Climate change is a hot-button issue. Liberal news outlets worry about the planet becoming uninhabitable for humans, but conservative stations highlight any debate whatsoever in the scientific community as proof that things might not be so bad. For the sake of argument, let’s assume climate change is real. How might it affect the economy in the state where you live?
We found our data for how climate change would impact state GDP levels from a study published in the journal Science, which proposed a new model for calculating the economic impact of climate change. Researchers considered a range of different factors, like expected changes in agricultural yields, different demands for electrical use, changes in mortality rates, changes to the labor supply, damage due to a rise in sea levels and storm surges, and changes in crime rates. Basically, it’s an incredibly detailed and sophisticated model. We summarized the GDP data for each state to create a new color-coded map, revealing extreme disparities in how researchers anticipate climate change will affect different states.
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The states poised to suffer the most damage due to climate change tend to have large cities located on the coasts. Florida and Texas both readily come to mind and in fact they top the list at more than $100B each in predicted losses due to impacts of climate change. Hurricanes and storm surges have already devastated multiple large cities in both states over the past several years. Houston is still rebuilding from the most recent flood and Tampa Bay barely dodged what could have been absolute devastation last fall during Hurricane Irma. California comes in a distant third place at $59.6B, followed by New York at $54.7B and Georgia at $34.2B.
Top 10 States with the Most Economic Damage From Climate Change
1. Florida: -$100.9B
2. Texas: -$100.7B
3. California: -$59.6B
4. New York: -$54.7B
5. Georgia: -$34.2B
6. Louisiana: -$21.8B
7. North Carolina: -$20.2B
8. Tennessee: -$19.8B
9. Pennsylvania: -$18.0B
10. Arizona: -$17.4B
The map demonstrates a clear pattern: states on the coasts, especially in the South and Southeast, stand to lose the most as a result of climate change. Nevertheless, looking at the middle of the country,many non-coastal states will also suffer billions of dollars in damage due to climate change. It is easier to think about how warmer ocean temperatures can increase the power of hurricanes, but it can be much more difficult to understand how drought and wildfires are directly connected to climate change. Even though these midwestern states won’t have to contend with rising sea levels, they will still experience significant costs related to climate change. A couple of the states we mentioned above, for example, experience tornadoes every year and, as rising ocean temperatures will almost certainly increase their frequency and intensity, it makes sense that they will have a greater probability of hitting a major urban center. The common myth persists but it is simply not true that tornadoes “can’t” hit big cities.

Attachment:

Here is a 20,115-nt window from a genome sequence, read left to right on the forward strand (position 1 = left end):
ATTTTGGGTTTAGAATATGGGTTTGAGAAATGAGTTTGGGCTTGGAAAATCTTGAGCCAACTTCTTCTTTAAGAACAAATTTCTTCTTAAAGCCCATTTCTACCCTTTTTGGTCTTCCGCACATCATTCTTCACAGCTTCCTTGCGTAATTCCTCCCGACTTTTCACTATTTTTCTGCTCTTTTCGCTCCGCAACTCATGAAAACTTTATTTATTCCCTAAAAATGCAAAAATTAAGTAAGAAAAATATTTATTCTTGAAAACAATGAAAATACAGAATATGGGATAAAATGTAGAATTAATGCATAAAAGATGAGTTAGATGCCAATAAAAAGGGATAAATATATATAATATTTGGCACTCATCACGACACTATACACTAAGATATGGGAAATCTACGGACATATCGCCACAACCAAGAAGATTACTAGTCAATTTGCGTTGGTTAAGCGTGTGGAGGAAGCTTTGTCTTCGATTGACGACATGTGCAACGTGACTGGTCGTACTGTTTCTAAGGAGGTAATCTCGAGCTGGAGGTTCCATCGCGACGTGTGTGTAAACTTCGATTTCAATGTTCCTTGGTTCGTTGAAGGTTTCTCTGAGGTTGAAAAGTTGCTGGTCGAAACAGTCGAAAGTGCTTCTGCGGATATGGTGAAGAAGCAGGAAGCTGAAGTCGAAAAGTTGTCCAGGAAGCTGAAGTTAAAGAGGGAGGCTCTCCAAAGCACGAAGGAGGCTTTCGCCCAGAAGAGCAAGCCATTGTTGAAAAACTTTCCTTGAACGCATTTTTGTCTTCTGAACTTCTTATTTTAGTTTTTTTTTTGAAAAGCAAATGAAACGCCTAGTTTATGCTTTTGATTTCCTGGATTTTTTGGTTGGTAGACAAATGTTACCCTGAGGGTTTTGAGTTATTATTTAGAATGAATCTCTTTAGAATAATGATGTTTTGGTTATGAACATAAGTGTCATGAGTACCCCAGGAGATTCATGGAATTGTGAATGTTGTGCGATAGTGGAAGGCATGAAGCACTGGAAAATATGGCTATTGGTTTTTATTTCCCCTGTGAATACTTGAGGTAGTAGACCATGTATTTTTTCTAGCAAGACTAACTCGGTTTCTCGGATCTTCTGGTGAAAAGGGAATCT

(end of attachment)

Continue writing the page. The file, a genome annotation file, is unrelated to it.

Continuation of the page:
All that being said, on a macro level states in the middle and western interior of the U.S. stand to lose relatively little compared to coastal areas. The major exceptions to this rule are Rhode Island ($0.2B), Vermont ($0.5B), New Hampshire ($0.6B) and Massachusetts ($0.7B). The fact that Massachusetts will be relatively unaffected is particularly remarkable, considering that Boston is located on a major harbor. Wisconsin ($0.3B) stands out as the third least impacted, thanks in large part to the Great Lakes (where there’s a near infinite amount of freshwater). The lucky residents of Wyoming and Rhode Island will be glad to know that they can be the least-concerned about climate change from an economic perspective—it bears mentioning, of course, that these are also the least-populated and physically smallest states in the country, respectively.
There is one key assumption that has to be addressed before closing our analysis, however. Long-term predictions about GDP necessarily include several leaps of faith. For example, that productivity growth will continue at its current rate and that breakthrough technologies won’t dramatically change the economy. Suppose it was 1918 instead of 2018; imagine trying to predict the macroeconomic effect of climate change by the end of the century! The country went through a second World War, tons of families bought cars, moved to the suburbs, got air conditioning, Rock & Roll, the Internet—in short, the entire economy went through several enormous transformations during the past century. Do you think the economy will adapt to climate change, or will it just shrink to the challenge?
All that being said, California experienced literally the largest ever recorded in the state in the months after this data became public. Was that just a coincidence?
Data: Table 1.1